Orphan Monster Spy by Matt Killeen
|Orphan Monster Spy by Matt Killeen|
|Reviewer: Jill Murphy|
|Summary: Fabulous WWII thriller in which a young Jewish girl infiltrates a girl's school filled with daughters of the Reich. Unforgettable central character and packed with historical detail.|
|Buy? Yes||Borrow? Yes|
|Pages: 400||Date: March 2018|
|External links: Author's website|
Sarah, a Jewish girl in Nazi Germany as WWII is about to break out, finds herself alone after her mother is shot as they try to escape the country. She meets a mysterious man and, in a fit of dangerous altruism, saves him from arrest by the soldiers. This reckless act changes everything for Sarah, who is recruited as a spy by this man - the Captain, posing as a German businessman - and sent to infiltrate a girl's school full of the daughters of the great and good of the Reich. Her mission? To befriend the daughter of a nuclear scientist and get access to his research. Sarah might be Jewish but she is also blonde-haired and blue-eyed. But will this be enough to maintain her cover? The tiniest slip could be fatal...
Ooh, ooh, ooh! My goodness but Orphan Monster Spy is a gripping book. I read all four hundred pages on a Sunday afternoon in one sitting and looked up to discover it was dark outside and perilously close to bed time! Killeen plunges us into the narrative by way of in media res - right in the middle of a scene in which central character Sarah is witness to her mother's murder at the hands of the Nazis. It's gruesome. And I should say here, if gruesome isn't your thing, this book won't be either because it doesn't pull any punches. So, Sarah's mother gets her head shot off right in front of her and the first chapter is a terrifying night-time chase, during the course of which Sarah meets a man who will change the trajectory of her life completely. You can see why I had to keep reading, can't you?
The whole book is gripping in this way. It's tense throughout as the reader sees through Sarah's eyes and joins her in constant evaluations of what's going on - where's the escape route? Why is this person asking this question? Do they suspect? What's my correct response? Is there a detail I'm missing? And Sarah is just fantastic. She does all this as though it is second nature - and by this time, it is. Sarah has had several years of negotiating an increasingly hostile German society as a Jewish girl. And of coping with unstable and unpredictable adults as the daughter of an alcoholic. What's wonderful about Sarah is the acerbic wit she has maintained through all of this strife. She has a wonderful relationship with the Captain in which she gives as good as she takes.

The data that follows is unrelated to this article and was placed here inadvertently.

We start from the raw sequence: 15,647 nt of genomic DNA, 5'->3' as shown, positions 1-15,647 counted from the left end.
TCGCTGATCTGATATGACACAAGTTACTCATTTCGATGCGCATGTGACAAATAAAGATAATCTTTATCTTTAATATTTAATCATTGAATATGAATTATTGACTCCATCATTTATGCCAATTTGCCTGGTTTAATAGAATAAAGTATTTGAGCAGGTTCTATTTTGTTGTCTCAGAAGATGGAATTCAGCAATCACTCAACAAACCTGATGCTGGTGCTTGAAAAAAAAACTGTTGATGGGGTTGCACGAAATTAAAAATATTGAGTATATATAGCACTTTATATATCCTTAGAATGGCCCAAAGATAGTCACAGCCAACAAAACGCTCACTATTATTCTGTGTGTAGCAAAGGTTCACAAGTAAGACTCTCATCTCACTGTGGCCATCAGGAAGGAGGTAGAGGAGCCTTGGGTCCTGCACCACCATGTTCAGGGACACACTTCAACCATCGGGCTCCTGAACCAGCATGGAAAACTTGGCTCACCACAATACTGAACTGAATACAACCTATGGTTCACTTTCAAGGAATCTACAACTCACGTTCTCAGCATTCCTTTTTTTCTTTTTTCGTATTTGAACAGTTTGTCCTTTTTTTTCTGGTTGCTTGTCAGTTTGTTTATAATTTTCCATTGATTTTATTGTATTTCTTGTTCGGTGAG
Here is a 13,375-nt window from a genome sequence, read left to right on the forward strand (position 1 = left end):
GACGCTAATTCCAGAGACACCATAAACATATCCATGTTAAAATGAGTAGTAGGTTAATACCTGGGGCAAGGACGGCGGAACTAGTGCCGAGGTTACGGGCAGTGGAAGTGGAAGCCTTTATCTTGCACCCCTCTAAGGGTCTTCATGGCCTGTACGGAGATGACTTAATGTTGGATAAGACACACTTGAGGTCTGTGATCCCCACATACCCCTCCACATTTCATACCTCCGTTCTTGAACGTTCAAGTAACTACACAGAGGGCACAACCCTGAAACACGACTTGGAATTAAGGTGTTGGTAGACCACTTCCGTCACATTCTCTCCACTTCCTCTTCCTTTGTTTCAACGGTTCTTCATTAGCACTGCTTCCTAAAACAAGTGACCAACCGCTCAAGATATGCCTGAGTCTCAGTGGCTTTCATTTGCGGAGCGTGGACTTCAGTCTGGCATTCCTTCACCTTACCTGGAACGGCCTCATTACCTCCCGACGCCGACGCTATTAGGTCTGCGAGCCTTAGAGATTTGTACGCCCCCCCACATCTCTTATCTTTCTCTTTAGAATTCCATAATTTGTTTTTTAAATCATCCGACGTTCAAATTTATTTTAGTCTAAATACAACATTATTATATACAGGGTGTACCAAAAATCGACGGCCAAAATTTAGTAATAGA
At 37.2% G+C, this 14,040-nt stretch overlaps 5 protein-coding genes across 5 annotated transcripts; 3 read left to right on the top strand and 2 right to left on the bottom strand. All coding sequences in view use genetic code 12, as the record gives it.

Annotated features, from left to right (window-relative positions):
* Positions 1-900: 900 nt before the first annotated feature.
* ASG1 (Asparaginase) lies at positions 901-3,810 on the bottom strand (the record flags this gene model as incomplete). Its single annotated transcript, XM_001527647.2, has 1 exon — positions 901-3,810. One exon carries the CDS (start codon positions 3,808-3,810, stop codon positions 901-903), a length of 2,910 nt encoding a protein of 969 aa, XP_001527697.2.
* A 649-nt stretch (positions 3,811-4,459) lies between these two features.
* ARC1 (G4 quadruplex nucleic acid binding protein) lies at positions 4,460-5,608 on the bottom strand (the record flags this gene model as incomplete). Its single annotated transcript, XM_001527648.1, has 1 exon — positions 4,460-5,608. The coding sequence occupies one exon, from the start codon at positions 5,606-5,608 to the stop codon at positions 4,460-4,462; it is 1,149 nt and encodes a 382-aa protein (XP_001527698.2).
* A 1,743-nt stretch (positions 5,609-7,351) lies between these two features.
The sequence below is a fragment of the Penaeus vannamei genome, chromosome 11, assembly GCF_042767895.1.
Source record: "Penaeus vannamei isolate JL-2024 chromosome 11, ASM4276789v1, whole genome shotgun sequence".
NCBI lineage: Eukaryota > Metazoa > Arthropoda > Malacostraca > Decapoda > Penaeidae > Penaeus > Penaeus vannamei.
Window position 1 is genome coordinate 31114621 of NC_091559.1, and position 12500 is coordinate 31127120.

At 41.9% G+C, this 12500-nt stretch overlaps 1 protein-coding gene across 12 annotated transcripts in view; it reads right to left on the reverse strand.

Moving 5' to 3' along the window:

But this story isn't all about Sarah, fantastic as Sarah is. The historical detail is superb and woven deeply into the narrative. The supporting cast comes to you fully-fleshed and interesting - from the conflicted Captain, through the snarky Polish nurse who comes up trumps, to the pliant but resilient Mouse, trying to find her own way through an uncompromising Reich. Real life nuclear physicist Lise Meitner also gets a cameo role and I hope readers make the effort to look her up after reading - an element is named after her as a kind of consolation prize for having been overlooked for the Nobel prize in favour of her collaborator Otto Hahn - a man. And this brings me to the underlying feminist message in Orphan Monster Spy. Yes, Sarah is a kick ass heroine but this book isn't superficial about it. Sarah is more than just a good action scene. She is funny and clever and resourceful and she gets the better of all the men she meets - even the Captain, who is on her side. And, in their own ways, so do other female characters in this story - Elsa, the girl Sarah has been sent to befriend; the nurse; Mouse; even Sarah's own mother in the end.
In case you hadn't guessed, I loved Orphan Monster Spy and I think you should read it. I hope there is another book planned about Sarah and the Captain, because I'd be first in line for a copy.
If Orphan Monster Spy appeals, you shouldn't miss the wonderful Code Name Verity by Elizabeth Wein also about female spies during WWII. Like Sarah, Auslander's Paul is not Aryan but looks Aryan. He gets adopted by a family of the Reich. Ryan Graudin's Wolf by Wolf is an alternate history thriller set in a world in which Germany won WWII and also features a Jewish girl as a fabulous central character.
You can read more book reviews or buy Orphan Monster Spy by Matt Killeen at Amazon.co.uk
You can read more book reviews or buy Orphan Monster Spy by Matt Killeen at Amazon.com.
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